Recently I was having a discussion with Jimmy Jackson, the PC at JMU. He made a comment to me that I was a bit surprised by. He said he never hands a folder to his pitchers and says, “here’s the JMU pitching program, get to work.” Instead he sits down with each individual player and tries to figure out what has made each of his players successful in the past. Obviously, something had to be done right by the players to be playing at a quality D1 program. I know Eric Peterson, the now HC at Benedictine College, has his “U” Program that he hands each of his pitchers, which is a very loose template designed to allow his players to find their best process to prepare themselves to perform. Now are all coaches as awesome as this? Absolutely not.
By Cameron Castro (@Castro_Turf)
In my last article, How to Start a Weighted Ball Program, I outlined a generic template for the Weighted Ball program our pitchers follow – in a follow up I thought it would be beneficial to lay out some of the things that they do daily for warm up and recovery. As stated in the previous article:
I want to be clear, throwing weighted balls is taxing, but then again so is pitching. Pitching is inherently stressful, so we aim to train the body at slightly higher levels of stress than what is experienced in competition…
By Cameron Castro (@Castro_Turf)
I recently reached out to Josh about writing something for the Pitch Mechanics site and we settled on how to go about implementing a throwing program that uses weighted baseballs – ya know since everyone will be asking Santa for velo this year. Especially considering Dr. Glenn Fleisig’s newest paper on weighted balls, Biomechanical Analysis of Weighted-Ball Exercises for Baseball Pitchers. Soon to follow are the days of the “Completely Safe Weighted Ball Program” that is ‘guaranteed to add 5-10 mph!’ Heck, there might even be a holiday discount if we’re lucky.
By Ryan Faer
9 Factors That Strongly Influence Pitching Velocity
In today’s baseball age, where a 90 mph fastball is now considered below average in Major League Baseball, the question inevitably comes up: how do I throw harder?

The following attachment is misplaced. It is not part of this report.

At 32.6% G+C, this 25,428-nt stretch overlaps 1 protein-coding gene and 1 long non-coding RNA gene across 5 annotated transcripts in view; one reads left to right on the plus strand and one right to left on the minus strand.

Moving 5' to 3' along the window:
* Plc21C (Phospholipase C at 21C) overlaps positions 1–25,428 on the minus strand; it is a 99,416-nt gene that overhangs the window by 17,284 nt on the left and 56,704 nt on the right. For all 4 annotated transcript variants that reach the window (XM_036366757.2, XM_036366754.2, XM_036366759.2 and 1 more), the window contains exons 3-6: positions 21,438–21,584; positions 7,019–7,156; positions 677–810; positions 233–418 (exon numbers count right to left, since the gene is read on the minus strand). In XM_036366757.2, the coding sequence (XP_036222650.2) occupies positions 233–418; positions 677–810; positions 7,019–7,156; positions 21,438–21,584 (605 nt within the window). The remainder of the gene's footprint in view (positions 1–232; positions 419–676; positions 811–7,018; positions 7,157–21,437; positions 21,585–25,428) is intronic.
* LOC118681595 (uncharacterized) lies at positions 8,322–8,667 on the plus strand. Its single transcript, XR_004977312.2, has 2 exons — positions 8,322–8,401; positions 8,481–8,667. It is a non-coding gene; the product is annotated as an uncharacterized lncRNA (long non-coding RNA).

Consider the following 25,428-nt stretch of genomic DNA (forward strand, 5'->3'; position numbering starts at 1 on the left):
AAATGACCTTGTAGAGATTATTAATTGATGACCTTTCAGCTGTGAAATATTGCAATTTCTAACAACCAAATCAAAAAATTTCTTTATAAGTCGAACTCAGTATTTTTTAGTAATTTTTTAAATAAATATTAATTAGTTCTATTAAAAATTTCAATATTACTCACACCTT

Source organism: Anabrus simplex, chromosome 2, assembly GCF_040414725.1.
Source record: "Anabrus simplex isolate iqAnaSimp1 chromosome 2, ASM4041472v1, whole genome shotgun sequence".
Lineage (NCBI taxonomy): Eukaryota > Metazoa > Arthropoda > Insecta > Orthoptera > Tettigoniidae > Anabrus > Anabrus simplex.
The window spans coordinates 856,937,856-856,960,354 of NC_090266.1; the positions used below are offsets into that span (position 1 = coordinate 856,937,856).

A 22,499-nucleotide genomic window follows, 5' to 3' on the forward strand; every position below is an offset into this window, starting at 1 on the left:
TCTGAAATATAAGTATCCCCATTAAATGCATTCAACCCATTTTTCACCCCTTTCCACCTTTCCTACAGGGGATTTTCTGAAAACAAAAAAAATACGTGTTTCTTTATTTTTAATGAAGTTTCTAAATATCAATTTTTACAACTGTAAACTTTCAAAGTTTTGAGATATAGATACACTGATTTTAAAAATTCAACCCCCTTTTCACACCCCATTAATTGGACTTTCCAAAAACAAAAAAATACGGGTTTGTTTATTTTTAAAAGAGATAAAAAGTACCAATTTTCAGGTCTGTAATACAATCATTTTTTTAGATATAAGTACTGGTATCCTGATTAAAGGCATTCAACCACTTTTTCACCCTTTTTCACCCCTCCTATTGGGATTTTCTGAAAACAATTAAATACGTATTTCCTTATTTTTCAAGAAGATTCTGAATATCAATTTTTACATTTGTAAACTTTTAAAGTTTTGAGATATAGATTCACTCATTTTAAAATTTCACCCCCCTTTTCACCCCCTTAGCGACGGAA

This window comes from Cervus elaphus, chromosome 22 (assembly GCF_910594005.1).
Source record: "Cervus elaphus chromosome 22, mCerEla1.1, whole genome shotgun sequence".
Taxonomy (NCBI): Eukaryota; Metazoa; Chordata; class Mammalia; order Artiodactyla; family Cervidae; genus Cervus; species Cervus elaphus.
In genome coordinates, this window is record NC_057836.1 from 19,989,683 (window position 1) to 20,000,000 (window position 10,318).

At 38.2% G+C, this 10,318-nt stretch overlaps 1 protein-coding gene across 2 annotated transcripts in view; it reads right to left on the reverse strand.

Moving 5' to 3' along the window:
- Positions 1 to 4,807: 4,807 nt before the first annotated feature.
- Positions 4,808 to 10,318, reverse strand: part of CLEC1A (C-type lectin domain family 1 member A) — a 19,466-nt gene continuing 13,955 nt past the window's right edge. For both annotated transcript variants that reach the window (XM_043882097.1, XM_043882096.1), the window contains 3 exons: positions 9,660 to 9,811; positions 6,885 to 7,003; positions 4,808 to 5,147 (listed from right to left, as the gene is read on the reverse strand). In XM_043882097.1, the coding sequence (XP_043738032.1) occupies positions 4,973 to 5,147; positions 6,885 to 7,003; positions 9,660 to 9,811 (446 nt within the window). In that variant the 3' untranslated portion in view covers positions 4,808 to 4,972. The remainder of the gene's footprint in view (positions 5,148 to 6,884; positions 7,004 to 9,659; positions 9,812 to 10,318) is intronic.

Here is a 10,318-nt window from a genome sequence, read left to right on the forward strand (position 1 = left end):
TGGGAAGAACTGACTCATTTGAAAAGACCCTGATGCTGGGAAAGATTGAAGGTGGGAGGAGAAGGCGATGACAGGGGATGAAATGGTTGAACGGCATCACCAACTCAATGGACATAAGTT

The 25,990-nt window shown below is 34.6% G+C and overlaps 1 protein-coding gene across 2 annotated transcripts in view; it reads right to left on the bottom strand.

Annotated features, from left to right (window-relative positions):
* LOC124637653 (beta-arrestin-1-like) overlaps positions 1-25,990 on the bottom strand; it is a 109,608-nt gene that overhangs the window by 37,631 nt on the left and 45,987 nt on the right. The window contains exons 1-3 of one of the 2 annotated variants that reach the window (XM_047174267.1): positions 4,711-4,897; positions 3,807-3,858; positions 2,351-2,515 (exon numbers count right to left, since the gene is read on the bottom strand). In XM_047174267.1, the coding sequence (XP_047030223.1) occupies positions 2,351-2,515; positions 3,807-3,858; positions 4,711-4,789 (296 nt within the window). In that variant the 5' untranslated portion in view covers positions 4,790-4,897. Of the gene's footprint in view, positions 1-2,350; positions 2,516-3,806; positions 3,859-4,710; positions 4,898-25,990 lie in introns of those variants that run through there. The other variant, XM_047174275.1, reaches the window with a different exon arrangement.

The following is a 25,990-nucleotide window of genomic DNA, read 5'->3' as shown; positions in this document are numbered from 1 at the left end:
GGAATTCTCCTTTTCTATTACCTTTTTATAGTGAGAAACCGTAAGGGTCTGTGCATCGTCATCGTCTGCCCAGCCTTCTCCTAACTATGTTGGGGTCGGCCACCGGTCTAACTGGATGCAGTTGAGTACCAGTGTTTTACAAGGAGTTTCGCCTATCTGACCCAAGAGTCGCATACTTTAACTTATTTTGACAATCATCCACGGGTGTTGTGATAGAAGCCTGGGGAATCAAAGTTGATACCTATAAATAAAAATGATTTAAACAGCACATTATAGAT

Recently I received a question along these same lines on Snapchat, where I field many baseball training questions each day. The question was a variation on the above: “How can I get stronger and throw harder?”
I did my best to answer this question as thoroughly as I could through social media – and in the process learned that there is in fact a limit to how much you can type in a single Snapchat message – and also posted it on Twitter. But, of course, this didn’t leave much room for elaboration. Thus, I wanted to take a few moments to expand upon the topic for everyone to take in. And, because I’d like to go into as much detail as I reasonably can, I have broken this article into three parts. All three segments, together, will touch on nine highly influential factors that affect velocity in baseball.
By Coach Tomsen
I have played baseball for 20 years. That is over 80% of my time here on earth. I’ve played for a lot of different coaches with all different ideas of how the game is played.
I was a pretty talented kid. Athletic, quick, with good arm speed, but a small build. I always had a good arm for my size. At 5’11 180 lbs I was able to generate enough energy with my mechanics to get the ball up to 95 MPH off the mound. Not only was I throwing the hardest I’ve ever thrown, but I was doing it regularly as the closer for the Peoria Explorers in the Freedom League in Arizona.